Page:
Affiliations: [a] University College London, Reta Lila Weston Institute, London, UK
| [b] Instituto de Medicina Molecular, Faculty of Medicine, University of Lisbon, Portugal
| [c] CNS – Campus Neurológico Sénior, Torres Vedras, Portugal
| [d] Department of Research and Development, BIAL – Portela & Ca SA, S. Mamede do Coronado, Portugal
| [e] Department of Clinical Pharmacology and Neurosciences, INSERM and University Hospital of Toulouse, Toulouse, France
| [f] Department of Neurology, Innsbruck Medical University, Innsbruck, Austria
| [g] Department of Pharmacology and Therapeutics, Faculty of Medicine, University Porto, Porto, Portugal
| [h] MedInUP, Center for Drug Discovery and Innovative Medicines, University Porto, Porto, Portugal
Correspondence to: Professor P. Soares-da-Silva, Department of Research and Development, BIAL, A Av. da Siderurgia Nacional, 4745-457S. Mamede do Coronado, Portugal. Tel.: +351 229866100; Fax: +351 229866192; E-mail: email@example.com.
Abstract: Background:Opicapone is a catechol O-methyltransferase (COMT) inhibitor indicated for use as adjunct to levodopa therapy in patients with Parkinson’s disease (PD) and motor fluctuations. Objective:To characterize the safety and tolerability of adjunct opicapone (25 and 50 mg) in a pooled population of levodopa-treated PD patients who participated in the opicapone Phase-3 clinical program. Methods:Patient-level data (placebo, opicapone 25 mg and 50 mg) from the BIPARK-1 and BIPARK-2 double-blind and open-label studies were combined. Results:Pooled analyses included 766 patients from the double-blind studies and 848 patients from the open-label studies. In the double-blind studies, 63.3% of opicapone-treated patients reported treatment-emergent adverse events (TEAEs) versus 57.2% in the placebo group. The most common TEAEs reported in the opicapone group compared to placebo were dyskinesia, constipation and insomnia. The incidence of serious TEAEs was similar across opicapone and placebo groups (3.5% versus 4.3%, respectively). Overall, 71.3% patients treated with open-label opicapone reported at least one TEAE; most occurred within the first 2 months of the open-label studies, and then decreased thereafter. Throughout the Phase-3 clinical program, there were no serious AEs suggestive of hepatic toxicity, and the incidence of gastrointestinal disorders such as nausea and diarrhea remained low (<2%). There were no relevant changes in laboratory parameters including liver enzymes, vital signs, physical or neurological examinations, or ECG readings. Conclusions:Long-term use of opicapone once-daily over 1-year at doses of 25 mg or 50 mg was generally safe and well tolerated, supporting its clinical usefulness in the management of PD motor fluctuations.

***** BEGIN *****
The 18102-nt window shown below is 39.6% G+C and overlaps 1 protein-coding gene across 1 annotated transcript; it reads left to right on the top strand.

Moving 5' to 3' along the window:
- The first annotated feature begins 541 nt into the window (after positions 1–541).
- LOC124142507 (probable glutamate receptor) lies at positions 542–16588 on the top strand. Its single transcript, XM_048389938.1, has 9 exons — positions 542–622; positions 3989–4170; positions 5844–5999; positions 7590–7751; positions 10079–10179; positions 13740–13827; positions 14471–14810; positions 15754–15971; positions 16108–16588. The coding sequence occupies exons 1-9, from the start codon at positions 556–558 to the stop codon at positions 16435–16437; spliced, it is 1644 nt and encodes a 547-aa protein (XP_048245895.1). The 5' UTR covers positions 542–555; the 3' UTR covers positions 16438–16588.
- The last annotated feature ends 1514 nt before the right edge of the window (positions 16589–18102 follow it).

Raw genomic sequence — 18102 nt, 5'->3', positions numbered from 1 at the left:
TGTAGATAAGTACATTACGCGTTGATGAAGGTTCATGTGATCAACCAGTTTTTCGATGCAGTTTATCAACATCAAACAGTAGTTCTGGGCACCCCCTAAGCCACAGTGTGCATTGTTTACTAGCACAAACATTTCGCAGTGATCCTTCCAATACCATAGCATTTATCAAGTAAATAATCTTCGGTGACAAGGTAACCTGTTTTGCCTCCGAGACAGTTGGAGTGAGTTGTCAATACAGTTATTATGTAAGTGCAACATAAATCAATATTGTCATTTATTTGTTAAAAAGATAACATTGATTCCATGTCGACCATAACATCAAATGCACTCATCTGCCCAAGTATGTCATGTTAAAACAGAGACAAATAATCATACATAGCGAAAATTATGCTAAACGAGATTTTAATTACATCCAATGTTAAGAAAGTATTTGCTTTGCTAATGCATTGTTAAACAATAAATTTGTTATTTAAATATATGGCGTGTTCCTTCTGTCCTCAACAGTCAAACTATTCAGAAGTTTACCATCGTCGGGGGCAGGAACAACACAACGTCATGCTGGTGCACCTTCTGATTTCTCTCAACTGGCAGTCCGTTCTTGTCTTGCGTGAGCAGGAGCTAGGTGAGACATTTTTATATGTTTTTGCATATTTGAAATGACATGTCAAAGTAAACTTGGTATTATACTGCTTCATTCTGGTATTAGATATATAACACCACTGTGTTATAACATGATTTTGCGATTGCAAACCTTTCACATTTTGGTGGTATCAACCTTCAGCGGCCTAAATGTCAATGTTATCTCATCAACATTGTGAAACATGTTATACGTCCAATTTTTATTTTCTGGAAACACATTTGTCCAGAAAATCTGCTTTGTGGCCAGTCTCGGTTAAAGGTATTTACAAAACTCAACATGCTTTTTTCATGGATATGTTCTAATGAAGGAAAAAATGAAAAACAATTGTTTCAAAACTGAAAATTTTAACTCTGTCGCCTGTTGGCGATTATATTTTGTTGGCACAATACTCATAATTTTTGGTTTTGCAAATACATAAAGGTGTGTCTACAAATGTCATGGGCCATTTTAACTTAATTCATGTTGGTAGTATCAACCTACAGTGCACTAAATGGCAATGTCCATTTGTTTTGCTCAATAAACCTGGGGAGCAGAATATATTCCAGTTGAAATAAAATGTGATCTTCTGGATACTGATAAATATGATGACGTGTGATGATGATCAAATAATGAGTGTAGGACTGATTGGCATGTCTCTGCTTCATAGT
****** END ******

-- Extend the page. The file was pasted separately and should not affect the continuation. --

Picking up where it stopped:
Keywords: Clinical trials, motor fluctuations, opicapone, Parkinson’s disease, safety